There is a recent precedent for this strategy in the UK. In 2017, Chris Heaton-Harris, a Conservative MP, demanded that all major universities in the country submit course syllabi and the names of any instructors teaching their students about Brexit. In response to the inevitable backlash, his excuse was that he “was doing research” for a book.

Universities should not be political institutions. But protecting them from attack nonetheless requires political action, because academic freedom is a political issue. The free and open pursuit of knowledge as a public good is necessary to the proper functioning of democracy.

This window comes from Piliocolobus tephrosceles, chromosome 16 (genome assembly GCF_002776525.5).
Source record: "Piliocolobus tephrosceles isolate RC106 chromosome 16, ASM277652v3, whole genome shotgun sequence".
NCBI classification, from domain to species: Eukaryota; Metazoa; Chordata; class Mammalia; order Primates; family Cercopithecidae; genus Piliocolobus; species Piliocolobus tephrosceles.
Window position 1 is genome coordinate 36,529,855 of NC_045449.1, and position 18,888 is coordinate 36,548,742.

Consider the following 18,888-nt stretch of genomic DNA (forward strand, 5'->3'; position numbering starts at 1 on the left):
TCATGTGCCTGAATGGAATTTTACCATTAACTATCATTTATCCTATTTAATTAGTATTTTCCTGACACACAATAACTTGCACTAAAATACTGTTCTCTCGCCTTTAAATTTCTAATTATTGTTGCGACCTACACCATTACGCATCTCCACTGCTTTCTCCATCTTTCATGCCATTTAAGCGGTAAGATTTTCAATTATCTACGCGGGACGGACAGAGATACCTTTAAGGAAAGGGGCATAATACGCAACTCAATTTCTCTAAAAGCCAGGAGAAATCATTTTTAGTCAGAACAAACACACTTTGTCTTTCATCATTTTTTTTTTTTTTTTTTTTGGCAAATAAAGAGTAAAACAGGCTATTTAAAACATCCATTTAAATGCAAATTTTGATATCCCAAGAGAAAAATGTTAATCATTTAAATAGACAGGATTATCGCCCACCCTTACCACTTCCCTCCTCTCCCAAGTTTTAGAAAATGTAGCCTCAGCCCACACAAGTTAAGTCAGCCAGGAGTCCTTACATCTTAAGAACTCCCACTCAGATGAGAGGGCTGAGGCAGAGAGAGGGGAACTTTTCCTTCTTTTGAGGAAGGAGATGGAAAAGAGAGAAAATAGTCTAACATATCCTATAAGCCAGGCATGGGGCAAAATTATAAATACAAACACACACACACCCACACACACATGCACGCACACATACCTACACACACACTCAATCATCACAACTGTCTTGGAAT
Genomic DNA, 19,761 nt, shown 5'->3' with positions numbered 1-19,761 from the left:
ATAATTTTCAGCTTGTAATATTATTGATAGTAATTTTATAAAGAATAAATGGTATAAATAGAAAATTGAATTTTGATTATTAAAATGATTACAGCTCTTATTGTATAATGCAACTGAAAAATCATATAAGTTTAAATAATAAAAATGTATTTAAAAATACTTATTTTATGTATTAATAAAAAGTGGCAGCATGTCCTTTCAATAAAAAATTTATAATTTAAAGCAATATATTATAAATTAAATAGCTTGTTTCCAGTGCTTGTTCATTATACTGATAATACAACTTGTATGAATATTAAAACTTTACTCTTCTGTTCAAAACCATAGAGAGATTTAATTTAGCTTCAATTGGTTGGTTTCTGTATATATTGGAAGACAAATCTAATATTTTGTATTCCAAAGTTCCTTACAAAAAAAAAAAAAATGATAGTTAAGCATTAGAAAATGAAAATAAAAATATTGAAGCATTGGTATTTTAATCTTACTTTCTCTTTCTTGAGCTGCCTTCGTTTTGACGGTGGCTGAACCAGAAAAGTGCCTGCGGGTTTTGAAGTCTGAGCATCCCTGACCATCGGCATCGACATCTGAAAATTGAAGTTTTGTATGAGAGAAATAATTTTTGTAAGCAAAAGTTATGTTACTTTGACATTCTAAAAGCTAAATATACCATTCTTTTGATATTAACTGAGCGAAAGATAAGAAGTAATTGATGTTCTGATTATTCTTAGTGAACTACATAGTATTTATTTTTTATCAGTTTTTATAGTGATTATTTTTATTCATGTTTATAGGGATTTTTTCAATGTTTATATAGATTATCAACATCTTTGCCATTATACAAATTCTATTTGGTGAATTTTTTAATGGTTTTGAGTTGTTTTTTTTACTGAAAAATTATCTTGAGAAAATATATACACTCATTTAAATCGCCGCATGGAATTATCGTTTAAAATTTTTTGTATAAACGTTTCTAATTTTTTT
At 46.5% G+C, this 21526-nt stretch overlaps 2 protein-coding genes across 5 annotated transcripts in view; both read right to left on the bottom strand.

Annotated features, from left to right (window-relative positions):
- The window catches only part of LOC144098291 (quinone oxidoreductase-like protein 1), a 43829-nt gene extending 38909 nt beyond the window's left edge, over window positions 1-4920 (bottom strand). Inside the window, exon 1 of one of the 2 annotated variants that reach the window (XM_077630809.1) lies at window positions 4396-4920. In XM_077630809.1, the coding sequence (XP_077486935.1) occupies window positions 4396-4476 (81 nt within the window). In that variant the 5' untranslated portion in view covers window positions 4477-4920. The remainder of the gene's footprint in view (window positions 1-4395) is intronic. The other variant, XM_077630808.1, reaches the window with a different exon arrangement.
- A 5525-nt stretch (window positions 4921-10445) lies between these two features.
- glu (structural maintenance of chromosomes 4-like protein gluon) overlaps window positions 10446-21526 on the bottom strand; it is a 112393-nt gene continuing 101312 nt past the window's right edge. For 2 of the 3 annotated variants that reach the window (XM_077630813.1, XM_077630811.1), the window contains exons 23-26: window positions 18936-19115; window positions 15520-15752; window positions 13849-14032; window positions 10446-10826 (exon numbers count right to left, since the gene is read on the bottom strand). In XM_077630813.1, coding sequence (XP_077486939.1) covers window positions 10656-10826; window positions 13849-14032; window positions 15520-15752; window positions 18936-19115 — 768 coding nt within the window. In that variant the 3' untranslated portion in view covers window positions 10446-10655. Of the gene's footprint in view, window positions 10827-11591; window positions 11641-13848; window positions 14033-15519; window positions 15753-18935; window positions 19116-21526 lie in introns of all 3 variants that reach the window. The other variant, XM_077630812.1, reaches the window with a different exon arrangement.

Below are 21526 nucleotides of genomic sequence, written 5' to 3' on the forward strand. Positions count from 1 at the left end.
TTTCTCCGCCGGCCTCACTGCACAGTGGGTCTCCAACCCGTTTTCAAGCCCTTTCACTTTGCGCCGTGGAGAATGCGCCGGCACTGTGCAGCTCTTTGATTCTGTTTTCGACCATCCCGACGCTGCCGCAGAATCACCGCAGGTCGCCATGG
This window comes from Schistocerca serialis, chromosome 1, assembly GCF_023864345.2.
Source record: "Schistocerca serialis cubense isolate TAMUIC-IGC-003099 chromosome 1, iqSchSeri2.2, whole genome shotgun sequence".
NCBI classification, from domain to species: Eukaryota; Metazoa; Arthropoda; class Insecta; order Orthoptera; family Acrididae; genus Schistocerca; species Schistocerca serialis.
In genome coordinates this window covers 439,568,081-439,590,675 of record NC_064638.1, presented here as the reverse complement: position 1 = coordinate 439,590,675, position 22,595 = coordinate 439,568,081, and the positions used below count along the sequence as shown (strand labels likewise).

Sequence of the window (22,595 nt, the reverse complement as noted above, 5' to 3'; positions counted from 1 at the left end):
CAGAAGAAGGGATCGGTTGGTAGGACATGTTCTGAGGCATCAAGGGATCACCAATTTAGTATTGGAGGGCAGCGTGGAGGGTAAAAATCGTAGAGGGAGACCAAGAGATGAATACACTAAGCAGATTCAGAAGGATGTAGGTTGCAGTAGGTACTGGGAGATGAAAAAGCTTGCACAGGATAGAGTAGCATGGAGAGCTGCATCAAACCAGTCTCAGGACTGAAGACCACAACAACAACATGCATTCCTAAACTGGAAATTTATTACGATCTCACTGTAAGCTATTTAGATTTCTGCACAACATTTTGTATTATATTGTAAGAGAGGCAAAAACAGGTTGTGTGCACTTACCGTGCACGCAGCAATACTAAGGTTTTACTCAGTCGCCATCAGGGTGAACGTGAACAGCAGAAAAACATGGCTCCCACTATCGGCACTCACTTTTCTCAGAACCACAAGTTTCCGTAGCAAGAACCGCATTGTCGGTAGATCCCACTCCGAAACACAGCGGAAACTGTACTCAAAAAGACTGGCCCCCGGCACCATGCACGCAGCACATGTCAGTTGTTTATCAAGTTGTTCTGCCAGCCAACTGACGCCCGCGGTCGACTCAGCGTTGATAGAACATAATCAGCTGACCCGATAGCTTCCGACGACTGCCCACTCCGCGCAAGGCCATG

The crisis of academic freedom thus demands intellectual resistance, starting with an effort to develop a modern-day common understanding of the concept in Europe. Here, academics could profitably work with their allies in the European Parliament, where there has been strong support for CEU in its struggles with the Orbán regime, and for freedom of research and education more generally.

The question, of course, is what a pan-European concept of academic freedom might look like. Can we draw inspiration from the European tradition of a rationalist, “colorblind” epistemology, or do we need new, more sophisticated perspectives? After a long delay, initiatives to explore such questions are now underway. It is my profound hope that these efforts are not coming too late.